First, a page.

Addressing inequality is crucial for delivering the promise to eradicate extreme global poverty. When seen through a child’s lens, it is also an important objective in its own right that should be reflected as an urgent international goal, argues a report by Save the Children.
National governments are steeped in debt, a billion
people live in poverty worldwide, and urgent warnings about climate
change are being ignored. In all three cases, the main reason is lack of
money. But the money is available - and could be harnessed through a global wealth tax of 1% per year, writes Richard Parncutt.
'The Wealth of the Commons' is a new book that explores the full
dimension of what the commons means in our lives, and details ways it
can be applied to transform politics, economics, culture and the fabric
of our communities. The following article is adapted from the book's introduction, by David Bollier and Silke Helfrich.
The final report on the Ecology Panel held at the 10th Rhodes Forum on October
5, 2012, included a call for a greater sharing of the world's resources in order to reverse the trend of increasing inequality and economic insecurity. By the Chair and Moderator of the Panel, Professor Kamran Mofid.
Our failure to share resources has resulted in severe social
consequences which cannot be divorced from any discussion about the
environment. The most pragmatic way to address both these crises is to share the world's resources more equitably and sustainably, argues Rajesh Makwana
STWR presented a paper entitled 'Envisioning a New Earth: Sharing the World's Resources' during the third plenary session of the World Public Forum 'Dialogue of Civilisations' 2012 conference, which took place in Rhodes, Greece. A video and edited transcript of the presentation are available below.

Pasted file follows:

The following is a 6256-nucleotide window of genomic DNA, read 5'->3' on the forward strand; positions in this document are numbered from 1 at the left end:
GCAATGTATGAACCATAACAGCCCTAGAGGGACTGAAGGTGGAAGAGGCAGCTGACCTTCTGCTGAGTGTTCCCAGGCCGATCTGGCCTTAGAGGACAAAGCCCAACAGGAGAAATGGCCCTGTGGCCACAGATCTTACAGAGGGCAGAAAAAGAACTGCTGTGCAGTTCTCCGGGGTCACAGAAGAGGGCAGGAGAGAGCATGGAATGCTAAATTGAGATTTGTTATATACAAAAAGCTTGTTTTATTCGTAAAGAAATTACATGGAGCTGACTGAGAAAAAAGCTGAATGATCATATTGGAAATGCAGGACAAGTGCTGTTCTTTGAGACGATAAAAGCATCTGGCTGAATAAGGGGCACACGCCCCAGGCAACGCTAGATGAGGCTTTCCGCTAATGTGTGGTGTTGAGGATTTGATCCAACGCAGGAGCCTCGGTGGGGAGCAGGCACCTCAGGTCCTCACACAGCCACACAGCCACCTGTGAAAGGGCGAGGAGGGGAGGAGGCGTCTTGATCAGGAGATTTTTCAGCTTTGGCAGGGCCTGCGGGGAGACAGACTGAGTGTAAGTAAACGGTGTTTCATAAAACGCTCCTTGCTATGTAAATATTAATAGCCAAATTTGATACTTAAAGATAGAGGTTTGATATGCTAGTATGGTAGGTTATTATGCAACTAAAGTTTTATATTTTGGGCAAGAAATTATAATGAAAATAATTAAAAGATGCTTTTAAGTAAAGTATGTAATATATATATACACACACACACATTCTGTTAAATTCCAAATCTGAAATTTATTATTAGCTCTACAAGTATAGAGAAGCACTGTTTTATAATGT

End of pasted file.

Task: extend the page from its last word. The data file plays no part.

After three decades of sovereign debt crises in the Global South, debt has grown more complex and we are still unable to fight back. But measures could be taken to break the trap and fix the global financial architecture, explains Diana Hulova.
The idea of a ‘citizen’s income’ may sound unfeasible, but this is exactly how it
already is in Alaska and in Iran, in parts of Namibia and Brazil, and
will soon be in Mongolia. People like Tom Paine and Bertrand Russell have been advocating
it since the 1790s, and perhaps its time has come, argues Bill Jordan.
A discussion paper analyses how connected citizens
feel they are to the international institutions that regulate trade and
economic activity, and argues that both NGOs and international institutions need to
engage more actively in domestic economic debate in the current
challenging climate. Authored by Jim Metcalfe.
The final declaration of the 9th Asia-Europe People’s Forum held under
the title “People’s Solidarity against Poverty and for Sustainable
Development: Challenging Unjust and Unequal Development, Building States
of Citizens for citizens”.